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China tempers optimism for a trade deal ahead of talks

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Chinese trade negotiators cancel US farm visit, cut trip short

Chinese President Xi Jinping (R) and US President Donald Trump attend their bilateral meeting on the sidelines of the G20 Summit in Osaka on June 29, 2019.

Brendan Smialowski | AFP | Getty Images

China poured cold water on hopes for a trade deal, signaling it would retaliate against the U.S. threat to put Chinese tech companies on a blacklist, just two days ahead of the highly anticipated trade talks in Washington.

Chinese Foreign Ministry spokesman Geng Shuang on Tuesday said “stay tuned,” when asked whether China would retaliate for the blacklist over alleged human rights violations against Muslim minorities.

“We urge the U.S. to immediately correct its mistake, withdraw the relevant decision and stop interfering in China’s internal affairs,” Geng said at a news conference according to a transcript on the Foreign Ministry’s website. “China will continue to take firm and forceful measures to resolutely safeguard national sovereignty, security and development interests.”

The comments deepened the tensions between the two economic superpowers before they resume high-level trade talks Thursday. The White House is also reportedly discussing blocking government pension funds from investing in China, further dimming expectations for a trade deal. Peter Navarro, the Trump administration’s trade policy director, however, last week denied reports the White House is considering limiting U.S. investments in China, calling them “fake news.”

Shorter stay?

China’s delegation led by Vice Premier Liu He may cut short its planned stay in Washington and depart Friday instead of Saturday to remove the possibility to extend the talks into Friday evening, the South China Morning Post reported Tuesday, citing a source briefed on preparations for the trade talks.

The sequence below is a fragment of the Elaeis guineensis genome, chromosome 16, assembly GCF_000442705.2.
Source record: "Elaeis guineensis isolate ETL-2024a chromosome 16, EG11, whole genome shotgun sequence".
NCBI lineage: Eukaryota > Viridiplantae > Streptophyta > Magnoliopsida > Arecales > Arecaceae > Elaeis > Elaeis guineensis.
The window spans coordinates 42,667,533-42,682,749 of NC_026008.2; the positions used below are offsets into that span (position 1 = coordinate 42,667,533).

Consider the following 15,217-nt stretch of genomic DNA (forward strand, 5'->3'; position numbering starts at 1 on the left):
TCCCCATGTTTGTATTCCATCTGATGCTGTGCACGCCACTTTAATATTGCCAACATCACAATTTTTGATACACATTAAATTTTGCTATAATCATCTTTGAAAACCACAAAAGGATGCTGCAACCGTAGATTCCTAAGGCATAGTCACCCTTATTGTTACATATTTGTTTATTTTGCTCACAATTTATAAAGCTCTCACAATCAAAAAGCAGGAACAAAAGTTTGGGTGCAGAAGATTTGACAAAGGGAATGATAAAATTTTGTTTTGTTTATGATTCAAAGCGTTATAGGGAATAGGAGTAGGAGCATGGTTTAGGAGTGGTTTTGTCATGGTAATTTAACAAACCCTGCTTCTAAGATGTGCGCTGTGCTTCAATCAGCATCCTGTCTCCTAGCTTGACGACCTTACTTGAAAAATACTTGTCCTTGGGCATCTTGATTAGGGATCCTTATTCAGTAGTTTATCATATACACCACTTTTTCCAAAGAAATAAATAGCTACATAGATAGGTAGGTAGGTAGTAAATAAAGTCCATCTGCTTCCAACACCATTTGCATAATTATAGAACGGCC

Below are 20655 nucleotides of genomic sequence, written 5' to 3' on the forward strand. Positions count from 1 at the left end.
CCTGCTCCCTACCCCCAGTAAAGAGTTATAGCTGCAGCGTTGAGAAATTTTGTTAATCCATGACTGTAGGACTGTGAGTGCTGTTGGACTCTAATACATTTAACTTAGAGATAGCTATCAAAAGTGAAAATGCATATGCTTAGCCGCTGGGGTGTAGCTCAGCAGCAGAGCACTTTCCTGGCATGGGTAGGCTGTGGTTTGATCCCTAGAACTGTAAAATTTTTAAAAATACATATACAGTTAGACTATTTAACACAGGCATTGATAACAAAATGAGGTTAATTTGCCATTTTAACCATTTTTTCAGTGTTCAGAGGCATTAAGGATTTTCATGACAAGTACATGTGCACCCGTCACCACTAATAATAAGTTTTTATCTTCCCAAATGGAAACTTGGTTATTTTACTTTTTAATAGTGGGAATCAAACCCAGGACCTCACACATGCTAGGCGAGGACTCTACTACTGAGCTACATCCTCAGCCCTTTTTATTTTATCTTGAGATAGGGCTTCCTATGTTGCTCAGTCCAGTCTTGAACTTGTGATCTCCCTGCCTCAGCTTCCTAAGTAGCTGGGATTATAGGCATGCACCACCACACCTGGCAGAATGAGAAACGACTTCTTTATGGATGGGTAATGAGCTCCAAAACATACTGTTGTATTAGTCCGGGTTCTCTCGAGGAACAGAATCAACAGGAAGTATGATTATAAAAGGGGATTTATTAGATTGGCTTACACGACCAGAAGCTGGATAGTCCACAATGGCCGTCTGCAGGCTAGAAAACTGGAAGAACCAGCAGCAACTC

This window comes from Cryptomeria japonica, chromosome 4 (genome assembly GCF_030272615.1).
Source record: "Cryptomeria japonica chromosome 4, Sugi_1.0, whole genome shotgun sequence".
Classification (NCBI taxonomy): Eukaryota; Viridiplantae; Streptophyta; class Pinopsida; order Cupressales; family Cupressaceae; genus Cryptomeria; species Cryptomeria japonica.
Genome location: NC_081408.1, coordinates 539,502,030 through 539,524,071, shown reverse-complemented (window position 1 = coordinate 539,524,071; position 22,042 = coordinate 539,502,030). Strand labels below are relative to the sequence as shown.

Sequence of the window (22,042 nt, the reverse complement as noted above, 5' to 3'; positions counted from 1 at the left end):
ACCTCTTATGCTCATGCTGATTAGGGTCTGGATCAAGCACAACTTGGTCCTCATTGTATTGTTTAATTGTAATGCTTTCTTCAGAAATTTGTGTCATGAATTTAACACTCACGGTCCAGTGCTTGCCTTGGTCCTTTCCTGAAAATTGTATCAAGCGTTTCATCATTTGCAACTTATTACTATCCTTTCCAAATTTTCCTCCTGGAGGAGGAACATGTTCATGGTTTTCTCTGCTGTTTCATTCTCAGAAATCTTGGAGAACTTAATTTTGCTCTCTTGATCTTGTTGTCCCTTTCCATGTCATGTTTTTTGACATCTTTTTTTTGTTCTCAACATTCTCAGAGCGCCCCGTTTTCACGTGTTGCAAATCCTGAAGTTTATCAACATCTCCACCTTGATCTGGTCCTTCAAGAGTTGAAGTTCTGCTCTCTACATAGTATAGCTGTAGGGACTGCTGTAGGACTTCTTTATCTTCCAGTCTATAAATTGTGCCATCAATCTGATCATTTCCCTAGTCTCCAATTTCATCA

“There’s not much optimism,” the source told the paper, which is run by Alibaba but often criticized for being biased in favor of the state.

This time, Liu will not carry the title of “special envoy,” which empowered him to negotiate on behalf of President Xi Jinping in May. This could be an indication that Xi has not given Liu any instructions for the negotiations.

Deputy-level talks took place Monday and principle-level negotiations are planned for Thursday and Friday. The Trump administration has imposed tariffs on more than $500 billion of Chinese goods, with another round of tariffs set to go into effect later this month.

‘Talking while fighting’

A blog called Taoran Notes on Chinese social media WeChat, followed by analysts covering China and market participants for cues on the trade battle, is also toning down expectations for a deal, a reversal from its post last month predicting “new developments.”

“Some people may ask, if the U.S. raises tariffs further, is it still necessary to continue the talks … the answer is that it’s as necessary to take countermeasures as to continue the talks,” a blog post Monday evening reads, adding the talks will be a continuation of “talking while fighting.”

Run by a state-owned newspaper called Economic Daily, the blog has been cited by U.S. media including Bloomberg News for additional color from the China side.

However, there are conflicting reports out of Chinese media on Tuesday. The state-run Global Times said the Chinese delegation is one of “the largest and broadest teams” in the history of U.S.-China trade talks, indicating Beijing is “sincerely looking to reach a comprehensive trade deal.”

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